The current economic climate presents significant challenges for manufacturers in the San Francisco Bay Area. Increasing foreign competition, price pressure from weakened demand, tight capital markets and the rising cost of raw materials have combined to create a particularly competitive landscape. However, forward-thinking manufacturers are turning these challenges into opportunities — and using these challenges as a springboard for operational improvement and increased profitability.
“There are many innovative ideas for growing your manufacturing business,” says Karen Burns, assurance partner at Sensiba San Filippo LLP and co-founder of the East Bay Manufacturing Group.
Smart Business spoke with Burns about what manufacturers can do to strengthen their business, such as controlling costs and shoring up financials, best practices for hiring and retaining top talent, and the value of networking effectively.
What are some ways a manufacturer can control rising costs?
Reduce market uncertainty. Consider entering into long-term contracts to stabilize price fluctuation for raw materials. Long-term contracts with customers also can mitigate market swings, albeit negotiated pricing may initially result in reduced margins.
Make safety a priority. Accidents can be costly for your business and your employees. Implementing improvements can decrease downtime and increase your yield.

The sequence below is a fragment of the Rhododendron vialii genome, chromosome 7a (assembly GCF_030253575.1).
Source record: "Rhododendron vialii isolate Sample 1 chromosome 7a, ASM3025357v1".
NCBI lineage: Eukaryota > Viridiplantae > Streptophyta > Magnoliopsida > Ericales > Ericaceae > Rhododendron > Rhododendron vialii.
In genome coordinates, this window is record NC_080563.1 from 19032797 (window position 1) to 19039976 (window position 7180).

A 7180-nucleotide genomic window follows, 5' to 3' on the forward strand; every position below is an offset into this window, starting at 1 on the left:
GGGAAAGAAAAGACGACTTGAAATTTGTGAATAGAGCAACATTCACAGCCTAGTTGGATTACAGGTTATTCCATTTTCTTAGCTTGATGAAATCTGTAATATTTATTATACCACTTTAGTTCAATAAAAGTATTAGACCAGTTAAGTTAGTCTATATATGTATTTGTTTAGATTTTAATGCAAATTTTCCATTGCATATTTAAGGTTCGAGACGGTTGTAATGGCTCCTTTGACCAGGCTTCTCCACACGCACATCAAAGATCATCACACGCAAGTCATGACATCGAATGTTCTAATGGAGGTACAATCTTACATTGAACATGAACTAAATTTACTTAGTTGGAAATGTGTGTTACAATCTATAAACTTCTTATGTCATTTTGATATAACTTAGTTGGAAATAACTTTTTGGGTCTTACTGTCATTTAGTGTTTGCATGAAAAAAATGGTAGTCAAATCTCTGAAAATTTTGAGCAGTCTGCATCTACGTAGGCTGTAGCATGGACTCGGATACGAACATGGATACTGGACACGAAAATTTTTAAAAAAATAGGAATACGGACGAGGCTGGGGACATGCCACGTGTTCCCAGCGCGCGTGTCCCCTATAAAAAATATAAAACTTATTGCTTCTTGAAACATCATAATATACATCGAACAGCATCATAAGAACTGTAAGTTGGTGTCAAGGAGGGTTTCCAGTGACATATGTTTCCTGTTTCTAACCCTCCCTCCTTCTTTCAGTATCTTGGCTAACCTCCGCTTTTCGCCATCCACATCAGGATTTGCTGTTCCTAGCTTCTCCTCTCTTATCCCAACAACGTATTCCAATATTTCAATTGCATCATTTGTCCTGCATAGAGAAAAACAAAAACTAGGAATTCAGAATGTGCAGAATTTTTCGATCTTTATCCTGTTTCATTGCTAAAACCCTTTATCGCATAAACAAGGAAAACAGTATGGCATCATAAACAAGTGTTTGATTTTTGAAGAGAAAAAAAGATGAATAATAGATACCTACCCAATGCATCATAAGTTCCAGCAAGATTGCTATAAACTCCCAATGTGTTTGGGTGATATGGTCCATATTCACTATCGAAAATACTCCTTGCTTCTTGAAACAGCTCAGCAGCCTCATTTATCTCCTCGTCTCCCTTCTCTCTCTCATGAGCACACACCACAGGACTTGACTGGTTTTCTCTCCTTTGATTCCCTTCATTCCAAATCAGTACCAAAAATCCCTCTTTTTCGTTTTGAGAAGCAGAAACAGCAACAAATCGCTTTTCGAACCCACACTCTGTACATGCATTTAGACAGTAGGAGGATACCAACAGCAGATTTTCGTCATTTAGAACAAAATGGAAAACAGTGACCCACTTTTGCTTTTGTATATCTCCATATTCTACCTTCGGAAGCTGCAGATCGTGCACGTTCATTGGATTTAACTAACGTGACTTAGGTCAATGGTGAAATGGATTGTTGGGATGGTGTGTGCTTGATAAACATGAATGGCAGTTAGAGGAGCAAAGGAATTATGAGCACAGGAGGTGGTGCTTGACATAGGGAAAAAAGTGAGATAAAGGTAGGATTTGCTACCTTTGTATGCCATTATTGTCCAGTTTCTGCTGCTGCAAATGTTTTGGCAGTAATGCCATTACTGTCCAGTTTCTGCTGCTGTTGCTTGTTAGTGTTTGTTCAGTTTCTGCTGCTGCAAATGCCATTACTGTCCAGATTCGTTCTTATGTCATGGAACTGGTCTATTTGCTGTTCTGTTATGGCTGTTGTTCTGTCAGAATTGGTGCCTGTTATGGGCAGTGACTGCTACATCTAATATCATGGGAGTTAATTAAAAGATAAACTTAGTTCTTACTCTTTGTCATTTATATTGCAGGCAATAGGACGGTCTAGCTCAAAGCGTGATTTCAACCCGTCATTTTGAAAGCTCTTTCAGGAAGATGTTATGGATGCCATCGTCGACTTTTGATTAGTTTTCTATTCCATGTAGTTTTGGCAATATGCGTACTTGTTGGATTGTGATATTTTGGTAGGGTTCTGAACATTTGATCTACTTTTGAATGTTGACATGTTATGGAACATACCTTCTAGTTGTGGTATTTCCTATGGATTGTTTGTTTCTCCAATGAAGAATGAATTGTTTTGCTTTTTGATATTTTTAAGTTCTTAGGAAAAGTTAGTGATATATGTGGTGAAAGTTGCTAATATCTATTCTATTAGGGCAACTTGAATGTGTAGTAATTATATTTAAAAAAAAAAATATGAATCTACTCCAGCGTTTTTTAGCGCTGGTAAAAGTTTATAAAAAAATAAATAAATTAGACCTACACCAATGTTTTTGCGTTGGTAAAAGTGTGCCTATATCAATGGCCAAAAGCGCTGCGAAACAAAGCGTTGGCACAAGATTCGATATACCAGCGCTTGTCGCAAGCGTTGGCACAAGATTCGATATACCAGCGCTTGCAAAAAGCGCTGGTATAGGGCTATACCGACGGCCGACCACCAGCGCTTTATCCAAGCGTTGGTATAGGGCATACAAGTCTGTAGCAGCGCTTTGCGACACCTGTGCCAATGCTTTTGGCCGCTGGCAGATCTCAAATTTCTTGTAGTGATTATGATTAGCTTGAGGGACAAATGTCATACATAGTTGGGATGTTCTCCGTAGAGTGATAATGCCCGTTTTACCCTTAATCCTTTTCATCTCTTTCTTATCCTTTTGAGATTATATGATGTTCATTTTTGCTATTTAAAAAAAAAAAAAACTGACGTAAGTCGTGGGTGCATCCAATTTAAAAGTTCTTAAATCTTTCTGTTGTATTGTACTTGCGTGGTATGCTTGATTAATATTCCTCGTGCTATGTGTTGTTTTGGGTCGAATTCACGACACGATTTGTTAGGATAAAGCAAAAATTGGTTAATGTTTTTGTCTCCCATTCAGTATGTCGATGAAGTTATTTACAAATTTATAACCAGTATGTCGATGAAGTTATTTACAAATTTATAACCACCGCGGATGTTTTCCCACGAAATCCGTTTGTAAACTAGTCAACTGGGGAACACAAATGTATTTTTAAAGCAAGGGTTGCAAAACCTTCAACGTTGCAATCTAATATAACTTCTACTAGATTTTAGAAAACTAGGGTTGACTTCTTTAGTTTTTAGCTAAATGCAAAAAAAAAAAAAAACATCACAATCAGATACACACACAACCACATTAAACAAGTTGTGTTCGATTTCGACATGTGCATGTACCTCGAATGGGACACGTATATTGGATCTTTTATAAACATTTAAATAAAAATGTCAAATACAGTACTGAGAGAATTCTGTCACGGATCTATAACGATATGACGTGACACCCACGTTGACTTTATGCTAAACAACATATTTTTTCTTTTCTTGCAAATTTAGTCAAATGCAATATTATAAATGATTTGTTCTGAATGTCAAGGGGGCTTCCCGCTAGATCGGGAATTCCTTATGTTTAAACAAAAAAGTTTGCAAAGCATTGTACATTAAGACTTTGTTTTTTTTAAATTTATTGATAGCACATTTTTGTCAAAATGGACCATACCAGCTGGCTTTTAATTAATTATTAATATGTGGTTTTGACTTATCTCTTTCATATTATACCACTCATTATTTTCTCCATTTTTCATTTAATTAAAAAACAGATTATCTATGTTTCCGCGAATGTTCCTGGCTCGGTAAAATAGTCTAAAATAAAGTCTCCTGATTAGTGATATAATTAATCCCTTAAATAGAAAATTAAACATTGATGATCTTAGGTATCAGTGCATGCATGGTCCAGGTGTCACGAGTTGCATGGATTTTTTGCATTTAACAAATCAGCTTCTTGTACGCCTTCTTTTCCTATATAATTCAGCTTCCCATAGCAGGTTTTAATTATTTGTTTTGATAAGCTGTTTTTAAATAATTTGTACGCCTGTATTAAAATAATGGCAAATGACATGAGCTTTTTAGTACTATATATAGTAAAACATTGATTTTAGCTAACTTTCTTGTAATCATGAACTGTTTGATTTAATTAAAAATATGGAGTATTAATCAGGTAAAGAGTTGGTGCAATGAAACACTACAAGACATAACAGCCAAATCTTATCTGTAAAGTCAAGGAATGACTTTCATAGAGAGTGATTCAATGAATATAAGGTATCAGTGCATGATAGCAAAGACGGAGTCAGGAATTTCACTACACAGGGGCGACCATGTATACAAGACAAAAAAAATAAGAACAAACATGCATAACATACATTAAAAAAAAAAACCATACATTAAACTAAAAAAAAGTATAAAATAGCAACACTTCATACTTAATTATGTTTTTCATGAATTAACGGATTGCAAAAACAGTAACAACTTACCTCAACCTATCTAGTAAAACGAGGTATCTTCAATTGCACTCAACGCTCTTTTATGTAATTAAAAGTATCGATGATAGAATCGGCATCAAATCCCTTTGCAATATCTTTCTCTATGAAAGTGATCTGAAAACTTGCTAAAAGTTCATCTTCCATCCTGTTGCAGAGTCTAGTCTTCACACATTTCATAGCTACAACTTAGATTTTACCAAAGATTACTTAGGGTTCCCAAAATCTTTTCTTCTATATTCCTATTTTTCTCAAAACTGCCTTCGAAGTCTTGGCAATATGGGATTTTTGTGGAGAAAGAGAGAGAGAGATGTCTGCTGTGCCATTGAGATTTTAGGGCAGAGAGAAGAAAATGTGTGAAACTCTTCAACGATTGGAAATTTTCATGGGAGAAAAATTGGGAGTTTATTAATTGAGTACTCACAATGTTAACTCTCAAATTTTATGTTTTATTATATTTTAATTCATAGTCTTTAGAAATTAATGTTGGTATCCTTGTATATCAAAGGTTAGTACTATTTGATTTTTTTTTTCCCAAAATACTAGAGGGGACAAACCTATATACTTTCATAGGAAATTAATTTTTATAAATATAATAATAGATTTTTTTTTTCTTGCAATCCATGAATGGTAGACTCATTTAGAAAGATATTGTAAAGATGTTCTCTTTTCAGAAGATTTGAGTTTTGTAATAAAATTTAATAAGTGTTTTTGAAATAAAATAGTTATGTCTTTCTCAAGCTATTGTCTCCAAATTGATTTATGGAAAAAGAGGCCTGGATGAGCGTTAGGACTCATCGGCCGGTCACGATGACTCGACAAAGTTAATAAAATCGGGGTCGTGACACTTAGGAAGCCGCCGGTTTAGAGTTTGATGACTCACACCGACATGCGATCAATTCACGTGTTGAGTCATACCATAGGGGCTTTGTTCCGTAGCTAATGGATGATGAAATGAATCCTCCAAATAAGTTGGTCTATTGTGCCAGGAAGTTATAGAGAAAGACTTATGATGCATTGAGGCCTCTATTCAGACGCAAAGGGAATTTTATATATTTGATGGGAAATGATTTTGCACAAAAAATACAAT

Encourage innovation by empowering and motivating employees to make product and process improvements throughout the organization. This will lead to your business running smoother and motivating employees to stay longer, which reduces the costs associated with training new hires.
Consider near sourcing. You can gain more control over your manufacturing processes and costs by using suppliers closer to your manufacturing facility. You’ll reduce your shipping costs, too.
Additionally, it’s important to find out what your customers value and focus on delivering what matters to them, then trim costs in those areas that customers do not value. Communicating with your customers is critical. Discussing costs and anticipated cost increases will help strengthen your relationship with them. You can then work together to increase and decrease prices as commodities fluctuate.
Why is it critical now for manufacturers to ‘shore up’ their financials?
Banks and financial institutions are slowly loosening their credit requirements. Venture capitalists and private equity groups also are beginning to invest again. Congress has even established programs that encourage lending to small businesses, such as the Small Business Lending Fund and State Small Business Credit Initiative. Having your financial house in order could make or break your opportunity to secure funding.
Further, merger and acquisition activity is on the rise again. While many business owners do not have a plan in place to sell their company, unsolicited offers are becoming more common. Strategic acquisitions by competitors, vertical integrators and those who have had money sitting on the sidelines for too long create the need to be prepared for this possibility. Ensure your financials are ‘auditable’ and that you have the proper internal controls in place to maximize opportunities such as these.